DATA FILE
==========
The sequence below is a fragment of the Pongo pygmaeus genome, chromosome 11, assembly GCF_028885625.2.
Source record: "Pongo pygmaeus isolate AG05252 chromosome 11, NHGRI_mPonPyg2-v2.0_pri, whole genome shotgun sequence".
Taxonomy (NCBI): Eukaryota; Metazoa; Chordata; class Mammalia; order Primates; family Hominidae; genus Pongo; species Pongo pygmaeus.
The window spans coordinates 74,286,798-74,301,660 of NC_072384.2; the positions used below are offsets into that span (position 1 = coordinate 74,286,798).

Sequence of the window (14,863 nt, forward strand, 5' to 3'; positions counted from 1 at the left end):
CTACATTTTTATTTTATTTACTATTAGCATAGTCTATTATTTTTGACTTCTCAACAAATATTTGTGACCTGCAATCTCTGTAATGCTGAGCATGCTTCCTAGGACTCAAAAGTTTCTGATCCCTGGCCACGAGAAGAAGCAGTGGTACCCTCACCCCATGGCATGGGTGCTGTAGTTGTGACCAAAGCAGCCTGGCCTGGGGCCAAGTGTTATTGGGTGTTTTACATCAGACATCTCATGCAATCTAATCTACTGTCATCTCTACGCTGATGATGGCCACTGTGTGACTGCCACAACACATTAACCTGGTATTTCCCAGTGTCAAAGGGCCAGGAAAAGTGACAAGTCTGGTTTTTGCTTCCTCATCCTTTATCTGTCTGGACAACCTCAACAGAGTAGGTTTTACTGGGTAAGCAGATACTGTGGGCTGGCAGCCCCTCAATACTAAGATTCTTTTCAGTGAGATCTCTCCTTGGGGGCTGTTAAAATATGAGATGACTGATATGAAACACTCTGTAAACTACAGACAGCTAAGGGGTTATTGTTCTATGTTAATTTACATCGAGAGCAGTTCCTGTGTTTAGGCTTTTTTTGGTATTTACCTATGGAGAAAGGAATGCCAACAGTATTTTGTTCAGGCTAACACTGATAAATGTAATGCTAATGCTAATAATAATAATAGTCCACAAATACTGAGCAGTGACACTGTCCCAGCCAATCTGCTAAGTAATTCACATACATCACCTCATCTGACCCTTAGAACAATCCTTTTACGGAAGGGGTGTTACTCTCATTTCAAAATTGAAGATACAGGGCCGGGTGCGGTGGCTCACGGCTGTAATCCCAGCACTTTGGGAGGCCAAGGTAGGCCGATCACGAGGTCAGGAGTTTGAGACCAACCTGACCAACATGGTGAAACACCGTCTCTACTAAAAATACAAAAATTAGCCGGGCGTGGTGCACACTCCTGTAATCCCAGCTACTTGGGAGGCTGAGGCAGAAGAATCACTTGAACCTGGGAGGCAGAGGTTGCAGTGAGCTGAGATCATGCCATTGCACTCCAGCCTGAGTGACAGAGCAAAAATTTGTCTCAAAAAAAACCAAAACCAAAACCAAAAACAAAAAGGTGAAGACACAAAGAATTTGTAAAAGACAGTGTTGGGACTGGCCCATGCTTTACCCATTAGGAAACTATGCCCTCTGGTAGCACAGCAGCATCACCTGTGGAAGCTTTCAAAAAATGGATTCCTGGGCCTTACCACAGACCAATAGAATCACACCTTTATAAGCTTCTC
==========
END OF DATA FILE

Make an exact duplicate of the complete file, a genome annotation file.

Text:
The sequence below is a fragment of the Pongo pygmaeus genome, chromosome 11, assembly GCF_028885625.2.
Source record: "Pongo pygmaeus isolate AG05252 chromosome 11, NHGRI_mPonPyg2-v2.0_pri, whole genome shotgun sequence".
Taxonomy (NCBI): Eukaryota; Metazoa; Chordata; class Mammalia; order Primates; family Hominidae; genus Pongo; species Pongo pygmaeus.
The window spans coordinates 74,286,798-74,301,660 of NC_072384.2; the positions used below are offsets into that span (position 1 = coordinate 74,286,798).

Sequence of the window (14,863 nt, forward strand, 5' to 3'; positions counted from 1 at the left end):
CTACATTTTTATTTTATTTACTATTAGCATAGTCTATTATTTTTGACTTCTCAACAAATATTTGTGACCTGCAATCTCTGTAATGCTGAGCATGCTTCCTAGGACTCAAAAGTTTCTGATCCCTGGCCACGAGAAGAAGCAGTGGTACCCTCACCCCATGGCATGGGTGCTGTAGTTGTGACCAAAGCAGCCTGGCCTGGGGCCAAGTGTTATTGGGTGTTTTACATCAGACATCTCATGCAATCTAATCTACTGTCATCTCTACGCTGATGATGGCCACTGTGTGACTGCCACAACACATTAACCTGGTATTTCCCAGTGTCAAAGGGCCAGGAAAAGTGACAAGTCTGGTTTTTGCTTCCTCATCCTTTATCTGTCTGGACAACCTCAACAGAGTAGGTTTTACTGGGTAAGCAGATACTGTGGGCTGGCAGCCCCTCAATACTAAGATTCTTTTCAGTGAGATCTCTCCTTGGGGGCTGTTAAAATATGAGATGACTGATATGAAACACTCTGTAAACTACAGACAGCTAAGGGGTTATTGTTCTATGTTAATTTACATCGAGAGCAGTTCCTGTGTTTAGGCTTTTTTTGGTATTTACCTATGGAGAAAGGAATGCCAACAGTATTTTGTTCAGGCTAACACTGATAAATGTAATGCTAATGCTAATAATAATAATAGTCCACAAATACTGAGCAGTGACACTGTCCCAGCCAATCTGCTAAGTAATTCACATACATCACCTCATCTGACCCTTAGAACAATCCTTTTACGGAAGGGGTGTTACTCTCATTTCAAAATTGAAGATACAGGGCCGGGTGCGGTGGCTCACGGCTGTAATCCCAGCACTTTGGGAGGCCAAGGTAGGCCGATCACGAGGTCAGGAGTTTGAGACCAACCTGACCAACATGGTGAAACACCGTCTCTACTAAAAATACAAAAATTAGCCGGGCGTGGTGCACACTCCTGTAATCCCAGCTACTTGGGAGGCTGAGGCAGAAGAATCACTTGAACCTGGGAGGCAGAGGTTGCAGTGAGCTGAGATCATGCCATTGCACTCCAGCCTGAGTGACAGAGCAAAAATTTGTCTCAAAAAAAACCAAAACCAAAACCAAAAACAAAAAGGTGAAGACACAAAGAATTTGTAAAAGACAGTGTTGGGACTGGCCCATGCTTTACCCATTAGGAAACTATGCCCTCTGGTAGCACAGCAGCATCACCTGTGGAAGCTTTCAAAAAATGGATTCCTGGGCCTTACCACAGACCAATAGAATCACACCTTTATAAGCTTCTC